"I’m less interested in these pure-play green companies than in the greening of big business, helping large, industrial companies, from utilities to plastics companies find their way in the emerging green economy. It’s no pipe dream; it’s starting to ramp nicely: companies as varied as GE, DuPont, Shaw Carpets, and Sharp are creating new products and services that have the potential to be game-changers from a sustainability perspective. What gets me up in the morning is the prospect of seeing these and other companies make radical shifts in their thinking about what they do and how they do it.
"Please understand, it’s not that I don’t care about the smaller, more progressive companies. I think they are our future. But we won’t have a future if we don’t bring old-line industrial companies into the fold."
Q: If you could wave a magical eco-legislation wand and pass one law, what would it be?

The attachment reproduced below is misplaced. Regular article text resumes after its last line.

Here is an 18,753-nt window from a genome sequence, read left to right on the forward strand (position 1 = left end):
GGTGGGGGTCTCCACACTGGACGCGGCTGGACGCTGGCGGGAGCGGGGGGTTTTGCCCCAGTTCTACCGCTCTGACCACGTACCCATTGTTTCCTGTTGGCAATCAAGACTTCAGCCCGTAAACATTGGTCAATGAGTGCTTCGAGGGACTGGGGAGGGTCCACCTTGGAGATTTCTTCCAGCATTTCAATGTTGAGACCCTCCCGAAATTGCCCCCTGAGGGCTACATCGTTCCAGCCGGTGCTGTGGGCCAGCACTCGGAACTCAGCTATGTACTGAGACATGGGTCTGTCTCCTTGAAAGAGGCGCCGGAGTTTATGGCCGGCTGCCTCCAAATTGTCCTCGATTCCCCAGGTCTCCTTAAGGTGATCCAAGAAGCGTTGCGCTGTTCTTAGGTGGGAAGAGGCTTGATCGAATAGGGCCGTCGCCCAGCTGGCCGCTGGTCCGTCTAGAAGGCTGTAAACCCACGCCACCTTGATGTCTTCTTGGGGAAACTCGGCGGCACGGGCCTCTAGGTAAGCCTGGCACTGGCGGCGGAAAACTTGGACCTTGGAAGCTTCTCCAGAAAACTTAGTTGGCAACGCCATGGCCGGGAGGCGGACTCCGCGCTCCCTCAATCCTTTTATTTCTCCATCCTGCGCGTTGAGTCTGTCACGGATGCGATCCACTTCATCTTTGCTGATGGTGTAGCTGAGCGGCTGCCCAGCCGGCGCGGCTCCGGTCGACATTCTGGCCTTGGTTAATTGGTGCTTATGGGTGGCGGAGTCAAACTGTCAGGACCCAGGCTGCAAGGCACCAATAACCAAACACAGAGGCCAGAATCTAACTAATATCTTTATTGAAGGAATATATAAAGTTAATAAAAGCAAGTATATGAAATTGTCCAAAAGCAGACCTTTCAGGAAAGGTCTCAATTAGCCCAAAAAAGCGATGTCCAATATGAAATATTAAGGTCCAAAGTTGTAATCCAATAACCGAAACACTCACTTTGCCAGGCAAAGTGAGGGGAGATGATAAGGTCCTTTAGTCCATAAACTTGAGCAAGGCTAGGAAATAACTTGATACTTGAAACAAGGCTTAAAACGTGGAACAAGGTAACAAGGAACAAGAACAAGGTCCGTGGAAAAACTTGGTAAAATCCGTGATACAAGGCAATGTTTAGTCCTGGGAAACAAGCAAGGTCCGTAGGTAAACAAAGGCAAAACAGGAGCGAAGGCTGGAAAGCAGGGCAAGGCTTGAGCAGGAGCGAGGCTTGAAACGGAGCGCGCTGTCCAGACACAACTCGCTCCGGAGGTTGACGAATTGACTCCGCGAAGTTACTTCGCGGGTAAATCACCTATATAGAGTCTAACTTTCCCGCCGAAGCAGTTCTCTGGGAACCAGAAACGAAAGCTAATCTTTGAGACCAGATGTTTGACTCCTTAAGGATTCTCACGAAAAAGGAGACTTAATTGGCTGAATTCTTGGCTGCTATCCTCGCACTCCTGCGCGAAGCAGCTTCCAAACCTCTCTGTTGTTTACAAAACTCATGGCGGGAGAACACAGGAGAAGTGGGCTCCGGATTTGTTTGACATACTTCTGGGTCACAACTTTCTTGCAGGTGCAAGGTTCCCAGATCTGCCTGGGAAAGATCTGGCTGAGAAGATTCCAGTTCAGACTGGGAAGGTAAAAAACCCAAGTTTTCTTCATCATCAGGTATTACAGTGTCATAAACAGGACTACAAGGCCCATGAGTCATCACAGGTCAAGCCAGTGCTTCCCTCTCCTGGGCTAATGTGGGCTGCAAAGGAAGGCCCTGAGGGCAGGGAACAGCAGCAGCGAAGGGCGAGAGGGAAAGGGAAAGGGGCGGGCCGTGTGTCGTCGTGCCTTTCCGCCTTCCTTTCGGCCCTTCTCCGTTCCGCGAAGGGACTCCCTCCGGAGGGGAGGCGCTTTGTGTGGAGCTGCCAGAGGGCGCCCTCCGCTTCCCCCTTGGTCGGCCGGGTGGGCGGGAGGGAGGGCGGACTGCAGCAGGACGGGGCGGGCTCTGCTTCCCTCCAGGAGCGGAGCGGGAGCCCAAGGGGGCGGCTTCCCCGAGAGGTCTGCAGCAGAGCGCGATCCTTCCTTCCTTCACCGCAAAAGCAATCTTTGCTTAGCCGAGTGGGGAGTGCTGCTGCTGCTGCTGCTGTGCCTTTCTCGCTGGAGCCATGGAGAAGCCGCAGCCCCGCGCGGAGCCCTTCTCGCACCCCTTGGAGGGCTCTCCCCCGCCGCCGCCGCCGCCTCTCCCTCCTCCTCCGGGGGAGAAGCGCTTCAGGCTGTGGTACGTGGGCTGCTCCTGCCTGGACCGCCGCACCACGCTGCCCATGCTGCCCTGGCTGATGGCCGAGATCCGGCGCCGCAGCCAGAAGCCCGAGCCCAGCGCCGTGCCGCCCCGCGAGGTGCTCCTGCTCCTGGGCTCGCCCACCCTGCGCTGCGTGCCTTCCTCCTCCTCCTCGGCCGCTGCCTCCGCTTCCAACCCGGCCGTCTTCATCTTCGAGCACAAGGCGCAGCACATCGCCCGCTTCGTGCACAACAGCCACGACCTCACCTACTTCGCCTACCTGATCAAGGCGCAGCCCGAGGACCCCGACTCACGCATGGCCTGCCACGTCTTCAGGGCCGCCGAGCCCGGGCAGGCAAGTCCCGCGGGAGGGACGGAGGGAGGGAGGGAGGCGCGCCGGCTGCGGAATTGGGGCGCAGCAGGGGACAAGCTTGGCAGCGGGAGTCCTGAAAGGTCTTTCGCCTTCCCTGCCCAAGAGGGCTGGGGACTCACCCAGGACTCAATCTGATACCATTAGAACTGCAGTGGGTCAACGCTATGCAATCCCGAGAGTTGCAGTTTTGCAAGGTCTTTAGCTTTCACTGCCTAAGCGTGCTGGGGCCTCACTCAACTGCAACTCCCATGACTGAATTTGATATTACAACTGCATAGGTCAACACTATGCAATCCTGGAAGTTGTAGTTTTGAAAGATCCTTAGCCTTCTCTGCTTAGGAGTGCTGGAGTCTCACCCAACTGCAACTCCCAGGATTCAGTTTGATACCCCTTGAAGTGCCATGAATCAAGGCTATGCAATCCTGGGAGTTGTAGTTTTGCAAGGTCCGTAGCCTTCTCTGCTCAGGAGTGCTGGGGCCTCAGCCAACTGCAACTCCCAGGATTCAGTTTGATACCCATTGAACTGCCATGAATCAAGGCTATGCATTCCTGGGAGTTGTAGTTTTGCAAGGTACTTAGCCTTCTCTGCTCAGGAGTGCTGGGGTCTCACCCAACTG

"No question, it would be something that puts a fair price on carbon and other constrained resources. Note that I didn’t utter the 'T' word. I don’t believe there’s the political will for carbon or natural resource taxes, at least in the U.S., and there won’t be for some time. But there are other means of incentivizing green behavior on the part of consumers and industry, and in ways that won’t place an undue burden on the economically disadvantaged."
Read the whole thing, and learn why he drives a BMW convertible (maybe Barack Obama and Dennis Hastert could learn something from his rationale).